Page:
Thank you for another amazing year. This will be my last post for 2019. Great things happened. I had a short story, ‘School Daze’ published in Landfall: New England’s Best Crime Stories. My novel PRAY FOR THE GIRL came out in April and hit #1 on The  Portland Press Herald best seller list. And I finished my new novel, THE PERFECT DAUGHTER, which comes out April, 2020.

Since it’s the end of the year, here are a few of my bests for 2019.

Best Book I Read—BAD BLOOD
A chilling true story of one woman’s corporate greed and unethical behavior.

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Best Movie—PARASITE from South Korea.

A brilliant movie about class tension and domestic turmoil. Beautiful camera work and scenery. A classic!
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Best TV Show—YOU from the same named book by Caroline Kepnes

Creepy and cringeworthy, you won’t be able to forget Joe, Beck and Peach Salinger.

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Best Pizza Places—It’s a tie

1. Monte’s Pizza on Washington Ave in Portland. Amazingly crafted pizzas, nurtured and cold fermented for three days, with the finest pepperonis.

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2. Scarr’s on the Lower East Side in Manhattan. Scarr mills his own flour!!! What more do you want? Get the grandmother slice.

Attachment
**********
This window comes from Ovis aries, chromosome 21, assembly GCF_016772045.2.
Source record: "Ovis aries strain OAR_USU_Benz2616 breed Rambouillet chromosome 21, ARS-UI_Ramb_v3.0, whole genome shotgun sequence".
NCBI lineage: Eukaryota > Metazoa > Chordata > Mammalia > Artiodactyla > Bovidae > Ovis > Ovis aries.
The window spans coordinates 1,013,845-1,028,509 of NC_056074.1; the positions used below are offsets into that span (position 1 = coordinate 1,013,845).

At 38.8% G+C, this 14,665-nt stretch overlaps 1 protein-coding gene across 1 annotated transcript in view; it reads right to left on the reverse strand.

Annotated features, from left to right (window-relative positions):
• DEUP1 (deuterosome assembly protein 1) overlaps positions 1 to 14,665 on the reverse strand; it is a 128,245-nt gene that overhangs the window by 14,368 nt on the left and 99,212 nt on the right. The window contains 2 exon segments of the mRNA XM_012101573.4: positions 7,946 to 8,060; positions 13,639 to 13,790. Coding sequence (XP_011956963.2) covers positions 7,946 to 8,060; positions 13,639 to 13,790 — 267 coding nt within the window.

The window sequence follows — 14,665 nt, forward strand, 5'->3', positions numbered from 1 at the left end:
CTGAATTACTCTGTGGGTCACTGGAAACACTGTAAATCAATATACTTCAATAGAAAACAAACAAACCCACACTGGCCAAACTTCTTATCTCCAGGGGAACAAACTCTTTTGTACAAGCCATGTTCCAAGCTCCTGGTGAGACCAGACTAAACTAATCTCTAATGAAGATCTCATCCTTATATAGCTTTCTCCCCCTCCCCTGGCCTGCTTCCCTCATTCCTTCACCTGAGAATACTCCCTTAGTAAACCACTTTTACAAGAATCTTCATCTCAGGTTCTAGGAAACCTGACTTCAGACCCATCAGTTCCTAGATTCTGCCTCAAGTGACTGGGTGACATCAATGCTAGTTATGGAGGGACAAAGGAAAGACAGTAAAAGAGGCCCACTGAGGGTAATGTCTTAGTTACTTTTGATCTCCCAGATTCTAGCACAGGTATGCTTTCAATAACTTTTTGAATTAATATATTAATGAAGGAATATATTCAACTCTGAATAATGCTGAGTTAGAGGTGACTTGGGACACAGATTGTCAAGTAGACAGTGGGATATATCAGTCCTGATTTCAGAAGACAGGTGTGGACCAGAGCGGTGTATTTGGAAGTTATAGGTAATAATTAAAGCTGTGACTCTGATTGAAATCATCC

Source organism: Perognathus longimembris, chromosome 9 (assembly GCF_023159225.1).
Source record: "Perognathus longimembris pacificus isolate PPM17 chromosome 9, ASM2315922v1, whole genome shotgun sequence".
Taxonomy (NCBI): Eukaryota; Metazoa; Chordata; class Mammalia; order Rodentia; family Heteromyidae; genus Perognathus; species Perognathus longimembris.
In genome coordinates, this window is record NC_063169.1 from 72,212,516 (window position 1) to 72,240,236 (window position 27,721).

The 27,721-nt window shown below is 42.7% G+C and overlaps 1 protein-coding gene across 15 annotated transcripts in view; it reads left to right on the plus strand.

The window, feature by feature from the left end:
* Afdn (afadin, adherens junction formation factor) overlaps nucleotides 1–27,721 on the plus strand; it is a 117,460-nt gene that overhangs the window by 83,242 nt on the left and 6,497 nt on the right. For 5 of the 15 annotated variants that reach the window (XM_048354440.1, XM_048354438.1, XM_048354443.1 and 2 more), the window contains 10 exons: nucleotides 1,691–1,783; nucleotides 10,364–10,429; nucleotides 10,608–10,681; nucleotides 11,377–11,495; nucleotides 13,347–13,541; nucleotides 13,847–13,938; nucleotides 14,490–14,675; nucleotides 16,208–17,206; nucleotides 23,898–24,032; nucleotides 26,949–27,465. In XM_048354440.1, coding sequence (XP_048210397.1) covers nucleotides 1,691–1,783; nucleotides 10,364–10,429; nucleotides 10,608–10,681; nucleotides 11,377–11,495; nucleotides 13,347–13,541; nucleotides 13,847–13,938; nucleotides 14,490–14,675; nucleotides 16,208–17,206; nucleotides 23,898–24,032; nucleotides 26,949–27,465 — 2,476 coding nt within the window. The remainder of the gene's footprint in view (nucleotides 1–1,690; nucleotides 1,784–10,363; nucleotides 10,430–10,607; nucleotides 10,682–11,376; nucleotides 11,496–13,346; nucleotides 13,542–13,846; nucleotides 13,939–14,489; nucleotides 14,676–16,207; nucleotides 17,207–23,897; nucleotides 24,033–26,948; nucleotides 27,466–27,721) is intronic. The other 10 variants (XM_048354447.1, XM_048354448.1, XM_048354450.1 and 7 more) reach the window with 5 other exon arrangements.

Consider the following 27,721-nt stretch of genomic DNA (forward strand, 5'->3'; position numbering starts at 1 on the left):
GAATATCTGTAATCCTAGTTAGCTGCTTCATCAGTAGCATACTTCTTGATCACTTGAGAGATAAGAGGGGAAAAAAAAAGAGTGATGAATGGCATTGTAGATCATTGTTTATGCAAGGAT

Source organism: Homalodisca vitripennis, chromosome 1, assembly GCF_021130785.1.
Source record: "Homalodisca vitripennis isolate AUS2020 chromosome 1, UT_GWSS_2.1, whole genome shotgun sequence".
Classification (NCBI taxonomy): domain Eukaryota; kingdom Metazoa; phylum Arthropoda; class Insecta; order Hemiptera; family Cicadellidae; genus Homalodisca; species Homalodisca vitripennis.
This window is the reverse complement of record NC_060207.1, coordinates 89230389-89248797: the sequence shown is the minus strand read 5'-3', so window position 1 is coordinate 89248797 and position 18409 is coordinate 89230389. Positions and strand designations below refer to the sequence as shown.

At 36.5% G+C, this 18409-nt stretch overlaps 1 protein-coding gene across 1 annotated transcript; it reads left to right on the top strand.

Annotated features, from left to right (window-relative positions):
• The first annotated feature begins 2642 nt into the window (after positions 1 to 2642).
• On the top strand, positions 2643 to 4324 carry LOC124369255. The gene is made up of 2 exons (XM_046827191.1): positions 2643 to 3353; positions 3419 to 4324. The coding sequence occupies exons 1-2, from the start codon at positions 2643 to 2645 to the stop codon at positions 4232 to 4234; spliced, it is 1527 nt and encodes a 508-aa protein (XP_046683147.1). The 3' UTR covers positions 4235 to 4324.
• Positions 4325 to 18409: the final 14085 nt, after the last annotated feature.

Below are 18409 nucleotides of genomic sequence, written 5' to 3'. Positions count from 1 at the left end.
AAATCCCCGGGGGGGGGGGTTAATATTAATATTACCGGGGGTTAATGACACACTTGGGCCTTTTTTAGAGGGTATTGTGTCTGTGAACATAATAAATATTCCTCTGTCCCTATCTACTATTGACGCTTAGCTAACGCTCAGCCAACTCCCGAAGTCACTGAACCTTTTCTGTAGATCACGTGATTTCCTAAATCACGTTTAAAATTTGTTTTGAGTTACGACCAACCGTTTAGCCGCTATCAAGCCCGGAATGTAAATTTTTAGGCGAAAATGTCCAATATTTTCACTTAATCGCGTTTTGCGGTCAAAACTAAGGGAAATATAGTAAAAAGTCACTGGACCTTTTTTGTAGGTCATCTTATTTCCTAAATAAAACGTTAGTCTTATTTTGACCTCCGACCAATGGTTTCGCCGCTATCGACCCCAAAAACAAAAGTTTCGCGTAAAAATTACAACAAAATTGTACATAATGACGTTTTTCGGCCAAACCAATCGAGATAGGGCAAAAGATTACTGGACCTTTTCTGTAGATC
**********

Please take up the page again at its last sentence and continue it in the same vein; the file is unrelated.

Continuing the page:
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Merry Christmas, Happy Holidays and catch you next year!

Best,

joe

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Hello Darkness, My Old Friend

Hello Darkness, My Old Friend

John Clark on the topic of short stories. Years ago, I was invested in writing full length books when my sister Kate suggested I might be good at writing short stories. She was one of the founders of Level Best Books and, at the time, they were soliciting entries for the second anthology of crime stories by New England writers.

My initial thought to myself was no, I should stick with what I’m doing. However, the longer I thought about it, the more intrigued I became. One of the motivating factors that pushed me across the line was the recurring dream I was having at the time. In it, I had murdered a young woman before getting sober, hid the body and, with a fairly clear head, was now petrified that someone would find her and I’d be busted.